Paten Evaluation In UPM | PUTRA SCIENCE PARK

Paten Evaluation in UPM

Patentability : Through the Eyes of the IP Evaluation Panel

The Intellectual Property Division, Putra Science Park is entrusted to manage the valuable intangible assets of UPM. This is a must visit place for every inventor eyeing for patent and other intellectual property (IP) protection before the University would commercialize the IP for income generation.  Researchers must first disclose their inventions internally before the University’s IP Evaluation Panel (Panel). The IP evaluation session is a weekly event. The process flow for an IP application within UPM is shown in Figure 1:

Figure 1: UPMIP Application Process Flow

There are legal and economic criteria that the Panel will look for depending on the type of the IP.  In this Issue, the discussion will focus only to patents. Discussion for other type of IP will be continued in the next issue. For patent application, the legal criteria are patentability of the invention namely novelty, inventive step and industrial application.

For the novelty criterion, the Panel will consider the patentable invention, whether it is a new product (device or composition of matter), process (sequence or methodology), use or an improvement. Confirmation of novelty depends on the existence of relevant prior arts, which is the researchers’ responsibility to find them. The Putra IP Division provides assistance over enquiries on the prior arts searches technique.  The invention is novel when it is not anticipated by the relevant prior art. The researchers must understand their invention according to the requirement of the patent law and be able to show through detailed drawings, formulas, and the like that their conceived idea actually works.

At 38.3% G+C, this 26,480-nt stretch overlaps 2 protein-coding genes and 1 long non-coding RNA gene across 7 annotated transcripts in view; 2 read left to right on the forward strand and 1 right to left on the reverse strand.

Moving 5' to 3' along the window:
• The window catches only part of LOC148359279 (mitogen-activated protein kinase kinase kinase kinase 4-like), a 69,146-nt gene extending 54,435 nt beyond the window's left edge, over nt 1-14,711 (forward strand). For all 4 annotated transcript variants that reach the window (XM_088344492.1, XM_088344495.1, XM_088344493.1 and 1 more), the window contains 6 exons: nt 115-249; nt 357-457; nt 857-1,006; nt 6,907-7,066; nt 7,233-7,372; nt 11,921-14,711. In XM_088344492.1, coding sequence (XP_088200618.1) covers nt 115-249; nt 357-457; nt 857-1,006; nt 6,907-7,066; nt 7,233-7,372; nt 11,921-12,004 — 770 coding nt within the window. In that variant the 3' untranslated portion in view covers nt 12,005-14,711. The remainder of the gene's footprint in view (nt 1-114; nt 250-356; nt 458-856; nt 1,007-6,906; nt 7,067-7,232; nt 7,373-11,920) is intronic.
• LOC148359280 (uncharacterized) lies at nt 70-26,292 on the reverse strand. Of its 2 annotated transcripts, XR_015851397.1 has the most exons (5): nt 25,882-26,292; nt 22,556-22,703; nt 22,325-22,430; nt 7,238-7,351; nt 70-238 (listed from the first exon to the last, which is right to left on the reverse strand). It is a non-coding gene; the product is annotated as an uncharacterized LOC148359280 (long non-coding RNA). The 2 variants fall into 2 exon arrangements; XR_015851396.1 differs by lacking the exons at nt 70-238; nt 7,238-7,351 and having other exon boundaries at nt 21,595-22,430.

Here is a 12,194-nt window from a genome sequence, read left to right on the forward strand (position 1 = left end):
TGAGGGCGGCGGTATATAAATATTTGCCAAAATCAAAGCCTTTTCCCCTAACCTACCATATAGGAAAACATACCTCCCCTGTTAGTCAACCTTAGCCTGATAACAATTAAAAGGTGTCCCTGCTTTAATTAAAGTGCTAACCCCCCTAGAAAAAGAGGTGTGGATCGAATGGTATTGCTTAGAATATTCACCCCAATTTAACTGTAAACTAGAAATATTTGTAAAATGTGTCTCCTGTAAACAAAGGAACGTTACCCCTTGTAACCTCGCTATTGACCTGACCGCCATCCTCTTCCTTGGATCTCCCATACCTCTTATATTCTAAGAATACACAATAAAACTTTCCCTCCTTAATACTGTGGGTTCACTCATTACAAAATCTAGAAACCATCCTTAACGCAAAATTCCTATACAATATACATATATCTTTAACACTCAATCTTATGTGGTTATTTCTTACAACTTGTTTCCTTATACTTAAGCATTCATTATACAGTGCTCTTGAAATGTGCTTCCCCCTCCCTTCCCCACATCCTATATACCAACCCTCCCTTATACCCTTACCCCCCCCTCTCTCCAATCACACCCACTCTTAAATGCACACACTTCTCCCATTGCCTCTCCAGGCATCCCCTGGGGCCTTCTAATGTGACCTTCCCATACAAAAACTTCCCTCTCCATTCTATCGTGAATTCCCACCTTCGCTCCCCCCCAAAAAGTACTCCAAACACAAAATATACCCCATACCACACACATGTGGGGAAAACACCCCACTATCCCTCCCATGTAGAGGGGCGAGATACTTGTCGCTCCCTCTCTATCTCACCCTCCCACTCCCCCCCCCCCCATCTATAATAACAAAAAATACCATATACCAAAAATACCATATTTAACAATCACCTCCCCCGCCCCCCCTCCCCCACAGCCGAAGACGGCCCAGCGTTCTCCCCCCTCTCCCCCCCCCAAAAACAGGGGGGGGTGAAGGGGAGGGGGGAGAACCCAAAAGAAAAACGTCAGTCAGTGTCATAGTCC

The prior arts taken together will also be used to determine if the invention has an inventive step. When the Panel is convinced that person with ordinary skill in the art (i.e. someone with fair level of experience) would not be likely to develop the same invention, then the invention is non-obvious and passed this test. Hence, if one could have arrived at the same invention after combining all the elements of separate prior arts, the obviousness test fails.

Industrial application will also be scrutinized where the researchers need to describe the applications in which industry will likely use the invention. This criteria is also relevant for the Panel to consider on  the potential commercialization of the invention before supporting the filing of the invention at the Intellectual Property Corporation of Malaysia (MyIPO).



Updated:: 03/03/2021


Universiti Putra Malaysia
43400 UPM Serdang
Selangor Darul Ehsan